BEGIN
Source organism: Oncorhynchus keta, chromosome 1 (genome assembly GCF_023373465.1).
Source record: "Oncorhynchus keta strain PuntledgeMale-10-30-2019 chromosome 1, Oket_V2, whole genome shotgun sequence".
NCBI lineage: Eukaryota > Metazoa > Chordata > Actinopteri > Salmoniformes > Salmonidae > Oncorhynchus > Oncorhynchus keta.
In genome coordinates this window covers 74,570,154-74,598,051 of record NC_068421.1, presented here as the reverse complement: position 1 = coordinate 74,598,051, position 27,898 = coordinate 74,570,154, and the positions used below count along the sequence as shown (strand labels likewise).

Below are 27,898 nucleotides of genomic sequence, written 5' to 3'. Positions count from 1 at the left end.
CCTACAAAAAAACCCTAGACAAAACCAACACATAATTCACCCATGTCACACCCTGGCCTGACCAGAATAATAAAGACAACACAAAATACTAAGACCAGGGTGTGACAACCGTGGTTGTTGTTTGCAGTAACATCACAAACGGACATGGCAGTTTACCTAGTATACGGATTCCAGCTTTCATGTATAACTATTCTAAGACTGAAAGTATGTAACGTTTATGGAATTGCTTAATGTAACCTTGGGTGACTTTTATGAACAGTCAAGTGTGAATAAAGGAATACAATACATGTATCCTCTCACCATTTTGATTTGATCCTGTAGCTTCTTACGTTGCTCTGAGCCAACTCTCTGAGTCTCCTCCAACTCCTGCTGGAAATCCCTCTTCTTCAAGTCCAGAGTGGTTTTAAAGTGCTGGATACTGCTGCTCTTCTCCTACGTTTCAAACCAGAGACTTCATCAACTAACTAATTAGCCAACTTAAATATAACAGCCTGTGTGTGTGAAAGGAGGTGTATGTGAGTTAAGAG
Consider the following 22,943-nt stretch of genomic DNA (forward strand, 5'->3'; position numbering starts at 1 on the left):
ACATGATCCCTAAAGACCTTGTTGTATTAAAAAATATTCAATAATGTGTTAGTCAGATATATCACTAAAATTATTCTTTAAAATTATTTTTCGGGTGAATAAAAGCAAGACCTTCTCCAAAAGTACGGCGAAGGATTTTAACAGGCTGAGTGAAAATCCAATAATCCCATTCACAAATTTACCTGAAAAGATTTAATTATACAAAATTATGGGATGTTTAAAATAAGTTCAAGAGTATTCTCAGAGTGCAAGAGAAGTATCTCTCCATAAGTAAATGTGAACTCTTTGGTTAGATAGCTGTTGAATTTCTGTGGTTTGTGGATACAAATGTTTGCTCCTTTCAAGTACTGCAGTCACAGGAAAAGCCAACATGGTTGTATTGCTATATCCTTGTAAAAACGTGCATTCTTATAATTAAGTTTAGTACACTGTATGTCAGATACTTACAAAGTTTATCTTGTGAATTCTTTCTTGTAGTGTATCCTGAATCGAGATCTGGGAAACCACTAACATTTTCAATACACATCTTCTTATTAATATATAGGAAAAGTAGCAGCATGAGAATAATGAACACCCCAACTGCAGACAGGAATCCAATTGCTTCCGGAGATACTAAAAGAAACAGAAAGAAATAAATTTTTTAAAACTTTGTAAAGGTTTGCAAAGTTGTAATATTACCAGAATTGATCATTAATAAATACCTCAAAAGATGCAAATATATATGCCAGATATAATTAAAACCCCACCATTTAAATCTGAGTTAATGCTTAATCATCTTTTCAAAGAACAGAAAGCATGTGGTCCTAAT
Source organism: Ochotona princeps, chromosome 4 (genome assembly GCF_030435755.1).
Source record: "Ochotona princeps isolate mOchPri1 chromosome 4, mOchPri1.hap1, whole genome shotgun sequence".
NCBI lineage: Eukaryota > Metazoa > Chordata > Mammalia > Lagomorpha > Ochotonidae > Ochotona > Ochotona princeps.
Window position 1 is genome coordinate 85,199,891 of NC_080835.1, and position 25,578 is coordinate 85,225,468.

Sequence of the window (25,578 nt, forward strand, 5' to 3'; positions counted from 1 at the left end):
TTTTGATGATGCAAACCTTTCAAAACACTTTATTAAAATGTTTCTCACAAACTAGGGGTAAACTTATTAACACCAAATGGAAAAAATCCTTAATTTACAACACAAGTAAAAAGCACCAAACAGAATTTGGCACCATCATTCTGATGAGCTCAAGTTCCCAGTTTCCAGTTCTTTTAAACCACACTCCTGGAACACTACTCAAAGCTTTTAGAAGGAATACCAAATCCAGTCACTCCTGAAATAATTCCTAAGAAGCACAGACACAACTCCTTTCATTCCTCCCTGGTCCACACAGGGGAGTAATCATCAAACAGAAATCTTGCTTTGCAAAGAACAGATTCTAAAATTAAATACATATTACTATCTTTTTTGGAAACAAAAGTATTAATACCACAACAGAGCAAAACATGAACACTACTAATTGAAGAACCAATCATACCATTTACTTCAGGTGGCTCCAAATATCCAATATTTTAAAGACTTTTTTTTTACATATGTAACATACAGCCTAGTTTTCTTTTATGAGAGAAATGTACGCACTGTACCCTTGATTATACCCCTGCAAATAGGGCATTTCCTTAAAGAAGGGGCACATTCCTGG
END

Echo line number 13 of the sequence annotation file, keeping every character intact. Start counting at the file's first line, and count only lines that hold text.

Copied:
Sequence of the window (25,578 nt, forward strand, 5' to 3'; positions counted from 1 at the left end):